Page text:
Nearly a week after Hanjin Shipping Co. filed for bankruptcy, three of the South Korean company’s vessels remained adrift or anchored Tuesday near the Los Angeles and Long Beach ports as the shipping line’s executives scramble to raise money to pay creditors.
Hanjin, the world’s seventh-largest shipping company, filed for bankruptcy last Wednesday. The resulting halt in operations has prompted concerns in the retail industry over the fate of cargo, held up on Hanjin’s ships, that had been headed for store shelves.
One of Hanjin’s ships, the Greece, was on its way to the Long Beach port but has been drifting off the coast of Carlsbad and Oceanside, about 50 miles south of its destination, while the Boston and the Montevideo remain anchored in and around Long Beach port waters, according to the latest update from the Marine Exchange of Southern California, which manages ship traffic.
South Korean media reports indicate that Hanjin executives are using the firm’s assets, including a 54 percent stake in one of Long Beach port’s biggest terminals, Total Terminals International, to raise funds to get its cargo unloaded.
South Korean government officials have also offered public funds to the company if it could raise its own cash, according to a BBC report, which says the company’s ships risk being seized by creditors if they dock.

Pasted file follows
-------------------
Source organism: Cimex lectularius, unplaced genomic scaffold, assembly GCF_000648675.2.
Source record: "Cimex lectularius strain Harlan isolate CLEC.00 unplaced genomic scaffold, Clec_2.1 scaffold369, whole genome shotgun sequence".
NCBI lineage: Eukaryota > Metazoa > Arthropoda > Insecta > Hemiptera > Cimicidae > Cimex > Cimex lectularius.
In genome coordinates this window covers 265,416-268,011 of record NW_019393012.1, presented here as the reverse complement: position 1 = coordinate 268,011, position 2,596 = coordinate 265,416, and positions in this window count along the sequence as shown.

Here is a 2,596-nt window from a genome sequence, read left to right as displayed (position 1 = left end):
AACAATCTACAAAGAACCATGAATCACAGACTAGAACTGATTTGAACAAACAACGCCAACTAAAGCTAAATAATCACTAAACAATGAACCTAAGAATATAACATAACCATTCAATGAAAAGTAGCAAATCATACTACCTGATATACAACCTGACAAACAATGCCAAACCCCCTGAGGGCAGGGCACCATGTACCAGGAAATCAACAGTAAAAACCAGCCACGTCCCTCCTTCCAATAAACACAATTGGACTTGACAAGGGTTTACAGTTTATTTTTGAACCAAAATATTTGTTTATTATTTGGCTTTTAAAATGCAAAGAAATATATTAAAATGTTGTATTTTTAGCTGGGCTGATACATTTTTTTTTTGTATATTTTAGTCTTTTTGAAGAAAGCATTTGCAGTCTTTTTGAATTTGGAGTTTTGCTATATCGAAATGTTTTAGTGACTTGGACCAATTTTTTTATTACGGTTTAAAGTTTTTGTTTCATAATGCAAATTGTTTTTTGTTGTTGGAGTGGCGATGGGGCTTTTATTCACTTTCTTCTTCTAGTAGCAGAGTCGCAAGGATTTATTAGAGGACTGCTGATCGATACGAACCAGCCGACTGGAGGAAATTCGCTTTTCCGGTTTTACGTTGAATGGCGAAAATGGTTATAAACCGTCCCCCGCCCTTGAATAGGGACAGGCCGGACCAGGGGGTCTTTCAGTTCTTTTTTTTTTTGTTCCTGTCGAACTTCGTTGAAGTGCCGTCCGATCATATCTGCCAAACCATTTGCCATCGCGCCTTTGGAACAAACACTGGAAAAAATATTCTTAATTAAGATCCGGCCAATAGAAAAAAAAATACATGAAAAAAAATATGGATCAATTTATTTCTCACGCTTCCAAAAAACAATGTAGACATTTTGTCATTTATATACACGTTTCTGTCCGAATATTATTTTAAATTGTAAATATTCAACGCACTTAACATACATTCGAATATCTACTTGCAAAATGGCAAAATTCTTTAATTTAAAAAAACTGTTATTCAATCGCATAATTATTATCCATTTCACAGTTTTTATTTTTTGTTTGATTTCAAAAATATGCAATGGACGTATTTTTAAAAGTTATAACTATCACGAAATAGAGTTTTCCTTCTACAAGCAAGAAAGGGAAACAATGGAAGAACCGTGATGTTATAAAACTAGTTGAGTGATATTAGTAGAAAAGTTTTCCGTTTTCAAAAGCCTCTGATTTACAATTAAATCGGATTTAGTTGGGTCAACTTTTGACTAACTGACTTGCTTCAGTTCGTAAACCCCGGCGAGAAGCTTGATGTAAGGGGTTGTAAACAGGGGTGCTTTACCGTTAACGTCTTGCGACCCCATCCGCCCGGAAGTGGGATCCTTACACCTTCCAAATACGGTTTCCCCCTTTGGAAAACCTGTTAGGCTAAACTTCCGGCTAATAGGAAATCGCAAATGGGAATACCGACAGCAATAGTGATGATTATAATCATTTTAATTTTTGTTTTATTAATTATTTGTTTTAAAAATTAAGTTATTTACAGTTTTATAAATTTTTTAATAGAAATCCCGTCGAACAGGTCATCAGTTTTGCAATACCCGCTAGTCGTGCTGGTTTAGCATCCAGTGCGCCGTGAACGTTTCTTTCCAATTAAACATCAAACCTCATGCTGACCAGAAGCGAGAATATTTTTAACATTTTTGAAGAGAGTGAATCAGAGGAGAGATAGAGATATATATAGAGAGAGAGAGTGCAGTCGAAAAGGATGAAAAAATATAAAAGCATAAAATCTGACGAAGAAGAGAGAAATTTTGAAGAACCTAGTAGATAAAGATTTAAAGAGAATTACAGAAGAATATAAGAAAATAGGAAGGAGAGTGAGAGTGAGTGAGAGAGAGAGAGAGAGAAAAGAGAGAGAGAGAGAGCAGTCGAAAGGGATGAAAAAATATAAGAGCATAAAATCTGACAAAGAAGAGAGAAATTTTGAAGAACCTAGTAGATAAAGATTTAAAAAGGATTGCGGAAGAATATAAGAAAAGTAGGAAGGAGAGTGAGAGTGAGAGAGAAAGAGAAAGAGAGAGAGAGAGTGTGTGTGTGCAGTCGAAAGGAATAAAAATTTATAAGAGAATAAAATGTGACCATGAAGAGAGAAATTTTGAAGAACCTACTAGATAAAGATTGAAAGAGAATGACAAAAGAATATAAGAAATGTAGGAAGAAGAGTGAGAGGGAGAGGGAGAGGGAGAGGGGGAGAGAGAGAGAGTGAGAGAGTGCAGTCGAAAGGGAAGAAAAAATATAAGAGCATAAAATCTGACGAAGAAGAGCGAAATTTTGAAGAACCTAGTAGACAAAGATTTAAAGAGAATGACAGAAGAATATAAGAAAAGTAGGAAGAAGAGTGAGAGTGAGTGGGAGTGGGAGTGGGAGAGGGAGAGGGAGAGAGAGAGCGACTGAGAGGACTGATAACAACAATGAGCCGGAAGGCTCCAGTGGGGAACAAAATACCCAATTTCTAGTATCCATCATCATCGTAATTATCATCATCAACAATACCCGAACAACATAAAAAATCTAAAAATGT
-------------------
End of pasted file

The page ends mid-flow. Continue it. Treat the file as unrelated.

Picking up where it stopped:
A judge ordered that the Montevideo be held in Long Beach after the Miami-based company World Fuel Services sued over $488,750 in unpaid fuel bills, Reuters reported last week.
The Montevideo appeared to have dropped anchor after it had already unloaded its cargo and was about to leave the port, Long Beach port spokesman Michael Gold said.
Hanjin also owes $20,000 in unpaid vessel traffic fees to the Marine Exchange of Southern California that were racked up over several months, according to its executive director, Capt. J. Kip Louttit.
Over the Labor Day weekend, unions representing shipping industry workers called for Hanjin to come up with funds to pay their wages.
Rep. Janice Hahn, D-San Pedro, followed up that appeal by sending a letter — dated Tuesday — to Commerce Secretary Penny Pritzker, urging the cabinet official to help get South Korea and Hanjin to reach an agreement so that funds will be available to pay dock workers who unload cargo at West Coast ports.
“The ports will not unload them (the ships) because they have been told they will not get paid,” Hahn wrote. “These ships need to be unloaded — each day that they sit there our local workers and businesses lose money.”
Fewer jobs have been available for dock workers at the terminal operated by Total Terminals International, so those workers have been told they could try to seek jobs at other terminals, said Gold of the Port of Long Beach.
The TTI terminal moves about a quarter of the goods coming through the Long Beach port annually, handling 2 million Twenty-foot Equivalent Units out of the 7 million to 8 million TEUs each year, Gold said.
Gold said TTI, which is used by several shipping lines other than Hanjin, is current on its port lease.
–City News Service